Liao et al34 58 BCLP patients comparing 2 NAM methods; no control groups Retrospective cohort study 4 Both methods improve nasal deformities and reduce alveolar gaps. After NAM treatment
Garfinkle et al22 77 BCLP patients treated using NAM + primary rhinoplasty; No control group Cohort study 4 BCLP patients treated with NAM attained nearly normal nasal morphology in comparison with Farkas published outcomes. 12.5 y
Mishra et al38 6 BCLP patients treated using NAM vs No NAM group Retrospective cross-sectional study 4 Nostril height and columella was larger in NAM group. Nostril width and alar perimeter did not change significantly. 1 y
Meazzini et al40 18 patients, NAM treated; 18 patients, no NAM; 40 healthy patients Retrospective cross-sectional study 4 Columella length, nasal tip angle, and protrusion are improved close to normal. Nasolabial angle and interalar distances are wider in both samples. 5 y
Lee et al41 13 BCLP rhinoplasty; 13 NAM + rhinoplasty; 13 healthy patients Retrospective cross-sectional study 4 Columellar length is restored to normal using NAM and reduced the need for secondary nasal surgery. 3 y
Liou et al42 22 patients NAM + primary surgery; no control group. Retrospective cohort study 4 NAM + surgery lengthened the columella in BCLP patients. However, there was a relative relapse in columella length. 3 y
Spengler et al37 8 BCLP patients treated using NAM; no control group. Prospective cohort study 4 NAM improves the nasal asymmetry and deficient nasal tip projection and forces the protruded premaxilla, improving the shape of the maxillary arch. After NAM treatment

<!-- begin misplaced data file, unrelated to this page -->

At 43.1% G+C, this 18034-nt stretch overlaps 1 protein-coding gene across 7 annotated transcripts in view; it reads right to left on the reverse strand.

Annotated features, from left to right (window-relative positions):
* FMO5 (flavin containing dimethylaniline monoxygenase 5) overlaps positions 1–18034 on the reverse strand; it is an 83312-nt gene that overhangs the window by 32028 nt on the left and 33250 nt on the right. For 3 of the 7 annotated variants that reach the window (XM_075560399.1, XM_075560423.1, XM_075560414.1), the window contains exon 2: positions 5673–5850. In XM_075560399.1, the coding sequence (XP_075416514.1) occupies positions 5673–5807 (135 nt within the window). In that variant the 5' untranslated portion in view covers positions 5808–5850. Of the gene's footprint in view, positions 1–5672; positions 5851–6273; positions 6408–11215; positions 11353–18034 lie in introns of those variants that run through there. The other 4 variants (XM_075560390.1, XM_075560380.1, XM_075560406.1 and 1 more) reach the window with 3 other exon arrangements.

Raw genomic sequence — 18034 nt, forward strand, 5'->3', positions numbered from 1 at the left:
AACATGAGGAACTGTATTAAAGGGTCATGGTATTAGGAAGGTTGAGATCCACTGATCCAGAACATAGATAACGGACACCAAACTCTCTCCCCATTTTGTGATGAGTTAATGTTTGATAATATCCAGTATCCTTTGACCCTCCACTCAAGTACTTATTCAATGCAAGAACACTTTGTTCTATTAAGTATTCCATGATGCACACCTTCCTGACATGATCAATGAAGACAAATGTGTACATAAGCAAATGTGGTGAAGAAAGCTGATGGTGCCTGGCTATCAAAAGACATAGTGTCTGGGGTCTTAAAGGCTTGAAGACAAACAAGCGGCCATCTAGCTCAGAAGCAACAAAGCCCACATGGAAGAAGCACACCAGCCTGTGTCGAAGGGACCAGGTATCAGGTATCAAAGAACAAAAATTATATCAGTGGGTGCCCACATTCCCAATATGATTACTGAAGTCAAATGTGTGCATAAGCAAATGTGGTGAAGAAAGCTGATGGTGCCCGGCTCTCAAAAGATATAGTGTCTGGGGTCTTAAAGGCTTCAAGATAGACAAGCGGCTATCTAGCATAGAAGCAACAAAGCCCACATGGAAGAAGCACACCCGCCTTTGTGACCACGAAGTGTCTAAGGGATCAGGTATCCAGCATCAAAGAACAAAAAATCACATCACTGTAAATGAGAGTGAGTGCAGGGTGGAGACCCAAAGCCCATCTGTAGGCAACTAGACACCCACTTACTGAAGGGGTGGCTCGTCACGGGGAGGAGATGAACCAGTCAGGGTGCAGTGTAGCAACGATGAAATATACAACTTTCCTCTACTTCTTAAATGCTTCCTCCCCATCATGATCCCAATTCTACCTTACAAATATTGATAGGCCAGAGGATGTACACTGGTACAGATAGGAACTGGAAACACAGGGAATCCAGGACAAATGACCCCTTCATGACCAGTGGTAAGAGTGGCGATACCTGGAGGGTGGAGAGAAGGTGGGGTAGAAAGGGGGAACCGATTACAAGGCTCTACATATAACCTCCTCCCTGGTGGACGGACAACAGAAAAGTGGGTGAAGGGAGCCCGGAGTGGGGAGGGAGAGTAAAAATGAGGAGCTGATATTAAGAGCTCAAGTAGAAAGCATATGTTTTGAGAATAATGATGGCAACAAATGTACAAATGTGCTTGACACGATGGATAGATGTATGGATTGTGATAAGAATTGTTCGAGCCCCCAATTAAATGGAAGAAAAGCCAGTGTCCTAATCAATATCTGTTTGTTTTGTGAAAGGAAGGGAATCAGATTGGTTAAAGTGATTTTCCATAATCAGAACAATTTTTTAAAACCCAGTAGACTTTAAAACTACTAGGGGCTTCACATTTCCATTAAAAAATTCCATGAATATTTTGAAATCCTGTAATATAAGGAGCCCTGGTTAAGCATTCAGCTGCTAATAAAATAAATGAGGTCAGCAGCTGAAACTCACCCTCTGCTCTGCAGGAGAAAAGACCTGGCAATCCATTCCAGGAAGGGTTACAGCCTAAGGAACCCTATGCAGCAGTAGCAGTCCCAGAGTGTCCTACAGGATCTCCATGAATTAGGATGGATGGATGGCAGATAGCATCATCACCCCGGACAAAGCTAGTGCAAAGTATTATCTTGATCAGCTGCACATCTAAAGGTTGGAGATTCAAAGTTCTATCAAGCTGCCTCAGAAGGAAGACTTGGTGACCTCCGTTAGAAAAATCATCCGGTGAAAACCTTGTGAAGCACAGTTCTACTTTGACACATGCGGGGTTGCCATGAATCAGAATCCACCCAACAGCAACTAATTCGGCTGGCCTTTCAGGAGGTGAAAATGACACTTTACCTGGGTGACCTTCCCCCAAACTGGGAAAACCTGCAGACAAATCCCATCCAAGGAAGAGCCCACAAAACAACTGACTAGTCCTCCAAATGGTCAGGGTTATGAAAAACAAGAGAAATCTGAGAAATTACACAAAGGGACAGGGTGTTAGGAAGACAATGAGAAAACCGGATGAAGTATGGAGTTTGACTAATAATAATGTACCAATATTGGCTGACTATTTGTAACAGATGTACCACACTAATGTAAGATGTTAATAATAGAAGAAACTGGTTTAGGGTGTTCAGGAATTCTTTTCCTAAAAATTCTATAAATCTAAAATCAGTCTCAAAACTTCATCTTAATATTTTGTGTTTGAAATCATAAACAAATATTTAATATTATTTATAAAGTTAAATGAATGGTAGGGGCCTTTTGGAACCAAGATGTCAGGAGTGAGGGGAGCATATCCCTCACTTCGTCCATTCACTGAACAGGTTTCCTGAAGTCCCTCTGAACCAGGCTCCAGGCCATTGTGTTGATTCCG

Different protocols for primary bilateral cleft lip nose have been described, and few studies have evaluated the effects of the primary rhinoplasty without presurgical management. Bilateral cleft lip nose deformity management considers presurgical nasal molding (NAM), primary rhinocheiloplasty, and postoperative nasal stents as standard management of nose correction in patients with bilateral cleft lip nose.16 Different studies (including meta-analysis) have described the absence of scientific evidence supporting the use of NAM for cleft lip nose repair.11,17–19 Significant relapse of the deformity has been observed after using nasal moldings,20 and good outcomes were observed only in combination with primary rhinoplasty.21–23 The Taiwanese group from Chang Gung University demonstrated that nasal molding has a short-term effect, and only surgery may guarantee a long-term effect.23

Based on this scientific evidence and our experience during the last 20 years, we consider that good nose symmetry and premaxilla position can be obtained using an adequate surgical technique without presurgical treatments. Marginal incisions with and without skin excision have been described by research groups such as Tajima and Maruyama24 and Mulliken.3 We have observed visible and poor scars, and the use of these incisions for columellar lengthening may produce a turned-up nose appearance.